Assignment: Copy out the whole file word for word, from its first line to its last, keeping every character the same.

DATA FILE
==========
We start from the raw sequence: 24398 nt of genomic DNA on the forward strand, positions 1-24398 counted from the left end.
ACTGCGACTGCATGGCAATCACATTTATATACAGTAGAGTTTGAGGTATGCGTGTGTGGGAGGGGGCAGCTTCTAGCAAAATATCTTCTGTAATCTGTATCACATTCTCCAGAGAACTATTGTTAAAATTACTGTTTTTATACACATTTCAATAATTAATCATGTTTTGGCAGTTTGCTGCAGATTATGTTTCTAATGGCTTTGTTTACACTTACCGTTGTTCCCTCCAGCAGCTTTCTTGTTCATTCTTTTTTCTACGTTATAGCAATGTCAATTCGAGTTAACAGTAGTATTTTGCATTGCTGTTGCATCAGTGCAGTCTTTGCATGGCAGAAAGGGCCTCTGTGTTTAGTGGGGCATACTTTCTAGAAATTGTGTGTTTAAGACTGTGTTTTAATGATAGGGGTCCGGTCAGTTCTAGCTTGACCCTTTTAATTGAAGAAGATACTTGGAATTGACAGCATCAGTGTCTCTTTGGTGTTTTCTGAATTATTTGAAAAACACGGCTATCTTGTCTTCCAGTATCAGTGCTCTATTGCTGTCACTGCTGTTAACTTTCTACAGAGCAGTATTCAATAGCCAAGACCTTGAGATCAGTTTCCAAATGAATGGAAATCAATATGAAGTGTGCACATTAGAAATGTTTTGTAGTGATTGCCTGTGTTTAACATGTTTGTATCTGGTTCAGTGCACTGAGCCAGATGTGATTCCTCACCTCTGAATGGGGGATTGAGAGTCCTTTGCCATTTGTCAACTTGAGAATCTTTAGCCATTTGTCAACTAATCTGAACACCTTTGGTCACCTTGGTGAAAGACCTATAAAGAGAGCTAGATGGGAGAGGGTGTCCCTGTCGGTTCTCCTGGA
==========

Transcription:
We start from the raw sequence: 24398 nt of genomic DNA on the forward strand, positions 1-24398 counted from the left end.
ACTGCGACTGCATGGCAATCACATTTATATACAGTAGAGTTTGAGGTATGCGTGTGTGGGAGGGGGCAGCTTCTAGCAAAATATCTTCTGTAATCTGTATCACATTCTCCAGAGAACTATTGTTAAAATTACTGTTTTTATACACATTTCAATAATTAATCATGTTTTGGCAGTTTGCTGCAGATTATGTTTCTAATGGCTTTGTTTACACTTACCGTTGTTCCCTCCAGCAGCTTTCTTGTTCATTCTTTTTTCTACGTTATAGCAATGTCAATTCGAGTTAACAGTAGTATTTTGCATTGCTGTTGCATCAGTGCAGTCTTTGCATGGCAGAAAGGGCCTCTGTGTTTAGTGGGGCATACTTTCTAGAAATTGTGTGTTTAAGACTGTGTTTTAATGATAGGGGTCCGGTCAGTTCTAGCTTGACCCTTTTAATTGAAGAAGATACTTGGAATTGACAGCATCAGTGTCTCTTTGGTGTTTTCTGAATTATTTGAAAAACACGGCTATCTTGTCTTCCAGTATCAGTGCTCTATTGCTGTCACTGCTGTTAACTTTCTACAGAGCAGTATTCAATAGCCAAGACCTTGAGATCAGTTTCCAAATGAATGGAAATCAATATGAAGTGTGCACATTAGAAATGTTTTGTAGTGATTGCCTGTGTTTAACATGTTTGTATCTGGTTCAGTGCACTGAGCCAGATGTGATTCCTCACCTCTGAATGGGGGATTGAGAGTCCTTTGCCATTTGTCAACTTGAGAATCTTTAGCCATTTGTCAACTAATCTGAACACCTTTGGTCACCTTGGTGAAAGACCTATAAAGAGAGCTAGATGGGAGAGGGTGTCCCTGTCGGTTCTCCTGGA